“When Words Are Many, Transgression Is Not Lacking.”

“When words are many, transgression is not lacking, but whoever restrains his lips is prudent.” Proverbs 10:19

No kidding, right? When I was first married, this verse was my husband’s ‘trump-card’ when we were in an argument. I would be prattling on in self-defense or with some irrelevant angry-accusations. All of a sudden (in a triumphantly low and calm voice), my husband would say, “When words are many, transgression is not lacking.” That statement would usually provide a momentary cease-fire in our fight. It was an opportunity to consider the questions, ‘Is what I am saying right now pleasing to God?’ or ‘Have I said too much?’ At that point in the argument, I could do one of two things. I could gather my self-justifying thoughts, and “re-load” my semi-automatic mouth. Or, I could repent by momentarily putting my mouth on lock, and allow my wayward heart to be quieted by God’s grace (at least until I could speak the truth in love).

Embarrassingly, I usually chose the former (in the first year of marriage). Still, eventually I found that the truth of this Proverb is life-saving, soul redeeming, and grace-giving. I have found that the reality of the Proverb is life-saving because it often hinders me from entertaining my life-suffocating thoughts. It also keeps me from speaking life-destroying words, acting on life-corroding impulses of my flesh. I have also found that this Proverb is a soul-redeeming truth because it reminds me that it is out of the abundance of my evil heart that I often want to speak.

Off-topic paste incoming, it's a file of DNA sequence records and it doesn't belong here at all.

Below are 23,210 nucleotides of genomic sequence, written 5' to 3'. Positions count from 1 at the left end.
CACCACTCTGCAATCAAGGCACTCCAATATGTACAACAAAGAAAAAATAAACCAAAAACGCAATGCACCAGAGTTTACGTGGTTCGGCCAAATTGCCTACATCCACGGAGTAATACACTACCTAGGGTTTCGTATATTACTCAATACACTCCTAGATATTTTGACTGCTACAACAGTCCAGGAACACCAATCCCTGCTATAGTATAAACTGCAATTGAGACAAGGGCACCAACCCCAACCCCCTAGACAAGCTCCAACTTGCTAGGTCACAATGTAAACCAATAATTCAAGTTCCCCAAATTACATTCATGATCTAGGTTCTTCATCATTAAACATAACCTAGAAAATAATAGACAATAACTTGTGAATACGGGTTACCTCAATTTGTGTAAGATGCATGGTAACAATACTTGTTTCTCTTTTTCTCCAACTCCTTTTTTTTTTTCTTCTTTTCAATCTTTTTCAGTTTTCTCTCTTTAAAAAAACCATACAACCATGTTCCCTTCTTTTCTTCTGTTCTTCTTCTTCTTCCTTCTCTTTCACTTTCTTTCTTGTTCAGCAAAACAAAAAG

This reminder can also motivate me (if I yield to its wisdom) to acknowledge the self-centered desires that are driving the words that I want to say. An acknowledgment such as this usually leads to confession and repentance. It is in this way that the truth of this Proverb has become soul-redeeming for me. For confession and repentance are both essential aspects of the soul-redeeming, sanctifying grace work of God. 

Finally, I have also found that this Proverb is grace-giving. I have found it to be grace-giving because its wisdom drives me to prayer. When I do not relieve emotional unrest in my soul by defending myself – I am more likely to pray in the effort to alleviate my inner turmoil. Since prayer carries me to the throne of God’s all-sufficient grace – this Proverb has become for me a grace-giving truth, as well (Hebrews 4:16).

In short, this verse is a ‘check-point’ for my soul. Because now, eighteen years later, although I still have disagreements with my husband, this verse has become to me a door of hope (not a call for a ‘momentary cease-fire’). For, when I feel myself heading towards the weapon’s armory of my fallen heart, about to go into ‘attack mode’ with my mouth, – wisdom’s flare lights-up the caverns of my momentarily-darkened soul. It reminds me, “When words are many, transgression is not lacking, but whoever restrains his lips is prudent.”

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